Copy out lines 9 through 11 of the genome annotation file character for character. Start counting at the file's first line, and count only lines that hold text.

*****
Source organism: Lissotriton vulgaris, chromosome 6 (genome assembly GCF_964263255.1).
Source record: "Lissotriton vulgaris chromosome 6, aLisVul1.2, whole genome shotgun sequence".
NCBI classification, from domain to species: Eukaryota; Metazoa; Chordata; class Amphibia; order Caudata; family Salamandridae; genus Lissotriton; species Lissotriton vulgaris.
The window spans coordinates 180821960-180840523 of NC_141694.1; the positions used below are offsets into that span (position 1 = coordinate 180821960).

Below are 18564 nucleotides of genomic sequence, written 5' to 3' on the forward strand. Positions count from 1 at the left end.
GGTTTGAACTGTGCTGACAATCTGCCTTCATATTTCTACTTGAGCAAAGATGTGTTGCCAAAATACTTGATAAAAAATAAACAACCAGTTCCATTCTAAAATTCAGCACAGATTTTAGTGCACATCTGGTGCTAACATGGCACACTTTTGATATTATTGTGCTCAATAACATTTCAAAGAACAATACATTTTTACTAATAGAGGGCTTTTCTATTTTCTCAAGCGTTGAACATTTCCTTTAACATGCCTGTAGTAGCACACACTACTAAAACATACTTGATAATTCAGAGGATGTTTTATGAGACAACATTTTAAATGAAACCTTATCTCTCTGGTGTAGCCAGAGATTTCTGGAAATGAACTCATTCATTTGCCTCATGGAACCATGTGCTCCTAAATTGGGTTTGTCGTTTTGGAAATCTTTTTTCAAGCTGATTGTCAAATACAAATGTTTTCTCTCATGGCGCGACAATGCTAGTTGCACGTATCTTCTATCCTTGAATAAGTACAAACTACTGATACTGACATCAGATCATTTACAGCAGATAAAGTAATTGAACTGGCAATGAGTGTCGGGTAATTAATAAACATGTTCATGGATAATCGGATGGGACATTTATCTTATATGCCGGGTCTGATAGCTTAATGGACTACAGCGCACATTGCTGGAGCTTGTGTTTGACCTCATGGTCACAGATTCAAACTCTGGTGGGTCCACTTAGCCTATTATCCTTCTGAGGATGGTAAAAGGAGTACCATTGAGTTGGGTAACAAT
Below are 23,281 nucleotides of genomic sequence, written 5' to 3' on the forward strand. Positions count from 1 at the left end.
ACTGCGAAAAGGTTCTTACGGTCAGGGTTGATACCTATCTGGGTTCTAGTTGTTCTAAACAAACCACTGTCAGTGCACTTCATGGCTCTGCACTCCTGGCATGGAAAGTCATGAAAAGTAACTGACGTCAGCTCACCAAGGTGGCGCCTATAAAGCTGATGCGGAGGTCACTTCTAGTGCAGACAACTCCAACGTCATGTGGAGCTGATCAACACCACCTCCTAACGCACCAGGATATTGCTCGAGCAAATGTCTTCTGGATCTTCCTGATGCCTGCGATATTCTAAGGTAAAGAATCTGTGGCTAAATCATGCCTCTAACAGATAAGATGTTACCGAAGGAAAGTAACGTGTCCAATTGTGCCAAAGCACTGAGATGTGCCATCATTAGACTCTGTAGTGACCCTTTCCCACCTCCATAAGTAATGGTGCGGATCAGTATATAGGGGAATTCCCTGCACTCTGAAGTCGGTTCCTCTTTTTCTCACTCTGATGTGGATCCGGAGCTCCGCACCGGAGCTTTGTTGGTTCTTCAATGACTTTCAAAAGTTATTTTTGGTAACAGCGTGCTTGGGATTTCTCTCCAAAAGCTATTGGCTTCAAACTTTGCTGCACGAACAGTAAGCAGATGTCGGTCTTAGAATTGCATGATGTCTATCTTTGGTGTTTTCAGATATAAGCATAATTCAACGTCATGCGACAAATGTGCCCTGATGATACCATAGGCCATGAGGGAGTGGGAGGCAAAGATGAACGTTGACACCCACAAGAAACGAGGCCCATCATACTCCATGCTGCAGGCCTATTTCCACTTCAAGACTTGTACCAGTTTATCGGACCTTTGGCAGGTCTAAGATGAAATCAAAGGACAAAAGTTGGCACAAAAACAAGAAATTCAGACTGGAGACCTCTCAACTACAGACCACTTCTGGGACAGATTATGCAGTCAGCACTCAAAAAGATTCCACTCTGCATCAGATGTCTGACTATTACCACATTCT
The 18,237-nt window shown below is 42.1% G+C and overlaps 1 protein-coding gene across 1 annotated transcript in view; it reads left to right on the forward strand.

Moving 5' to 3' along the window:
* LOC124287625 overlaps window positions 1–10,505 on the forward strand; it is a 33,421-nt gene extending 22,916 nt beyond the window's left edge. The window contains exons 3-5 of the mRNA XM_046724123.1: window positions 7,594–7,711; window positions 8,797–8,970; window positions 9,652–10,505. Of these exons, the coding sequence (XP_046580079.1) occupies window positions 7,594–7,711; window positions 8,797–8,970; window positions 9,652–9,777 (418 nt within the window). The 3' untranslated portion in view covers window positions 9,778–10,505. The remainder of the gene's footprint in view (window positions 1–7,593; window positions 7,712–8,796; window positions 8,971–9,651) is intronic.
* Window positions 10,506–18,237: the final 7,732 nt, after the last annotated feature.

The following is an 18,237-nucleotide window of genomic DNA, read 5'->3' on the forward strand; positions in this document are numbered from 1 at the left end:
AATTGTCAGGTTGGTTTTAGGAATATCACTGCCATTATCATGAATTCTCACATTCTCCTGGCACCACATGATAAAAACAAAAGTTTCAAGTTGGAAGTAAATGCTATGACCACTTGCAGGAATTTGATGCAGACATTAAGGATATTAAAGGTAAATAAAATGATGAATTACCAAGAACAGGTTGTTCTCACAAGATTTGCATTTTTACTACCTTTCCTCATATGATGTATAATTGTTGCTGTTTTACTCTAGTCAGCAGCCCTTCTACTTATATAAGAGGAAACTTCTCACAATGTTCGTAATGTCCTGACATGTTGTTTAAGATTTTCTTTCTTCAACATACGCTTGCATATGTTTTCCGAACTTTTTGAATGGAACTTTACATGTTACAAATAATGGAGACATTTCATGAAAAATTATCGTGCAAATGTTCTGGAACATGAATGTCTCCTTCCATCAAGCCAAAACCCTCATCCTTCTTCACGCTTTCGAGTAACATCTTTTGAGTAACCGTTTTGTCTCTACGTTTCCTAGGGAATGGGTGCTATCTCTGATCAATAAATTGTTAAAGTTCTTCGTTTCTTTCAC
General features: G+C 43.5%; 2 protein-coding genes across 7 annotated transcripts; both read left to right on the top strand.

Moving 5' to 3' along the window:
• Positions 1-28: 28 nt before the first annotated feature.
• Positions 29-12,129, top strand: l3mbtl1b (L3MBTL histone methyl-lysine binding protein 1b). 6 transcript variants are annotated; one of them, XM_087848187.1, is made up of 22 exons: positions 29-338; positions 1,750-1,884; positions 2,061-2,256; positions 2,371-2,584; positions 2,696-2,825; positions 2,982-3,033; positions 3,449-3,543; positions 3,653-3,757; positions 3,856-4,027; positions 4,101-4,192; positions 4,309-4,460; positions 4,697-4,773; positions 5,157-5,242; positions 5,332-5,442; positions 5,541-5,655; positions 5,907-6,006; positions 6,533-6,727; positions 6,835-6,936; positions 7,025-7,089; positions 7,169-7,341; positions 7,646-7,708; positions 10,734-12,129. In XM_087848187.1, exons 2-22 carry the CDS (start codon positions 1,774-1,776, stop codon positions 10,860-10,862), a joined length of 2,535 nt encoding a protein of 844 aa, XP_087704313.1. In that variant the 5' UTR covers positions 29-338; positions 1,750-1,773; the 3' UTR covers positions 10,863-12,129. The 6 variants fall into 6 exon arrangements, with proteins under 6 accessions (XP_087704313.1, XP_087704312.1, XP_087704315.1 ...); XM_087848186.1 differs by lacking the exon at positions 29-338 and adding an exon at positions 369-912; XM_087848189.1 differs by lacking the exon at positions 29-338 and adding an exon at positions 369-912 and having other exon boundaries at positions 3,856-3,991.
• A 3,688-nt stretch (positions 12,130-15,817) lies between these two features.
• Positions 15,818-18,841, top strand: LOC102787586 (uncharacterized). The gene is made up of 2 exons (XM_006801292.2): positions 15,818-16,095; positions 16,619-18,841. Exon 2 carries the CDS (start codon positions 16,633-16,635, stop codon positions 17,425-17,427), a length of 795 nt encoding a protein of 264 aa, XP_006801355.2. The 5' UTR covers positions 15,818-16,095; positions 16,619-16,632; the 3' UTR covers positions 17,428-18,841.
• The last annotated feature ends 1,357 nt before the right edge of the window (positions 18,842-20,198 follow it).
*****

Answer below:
The 18,237-nt window shown below is 42.1% G+C and overlaps 1 protein-coding gene across 1 annotated transcript in view; it reads left to right on the forward strand.

Moving 5' to 3' along the window:
* LOC124287625 overlaps window positions 1–10,505 on the forward strand; it is a 33,421-nt gene extending 22,916 nt beyond the window's left edge. The window contains exons 3-5 of the mRNA XM_046724123.1: window positions 7,594–7,711; window positions 8,797–8,970; window positions 9,652–10,505. Of these exons, the coding sequence (XP_046580079.1) occupies window positions 7,594–7,711; window positions 8,797–8,970; window positions 9,652–9,777 (418 nt within the window). The 3' untranslated portion in view covers window positions 9,778–10,505. The remainder of the gene's footprint in view (window positions 1–7,593; window positions 7,712–8,796; window positions 8,971–9,651) is intronic.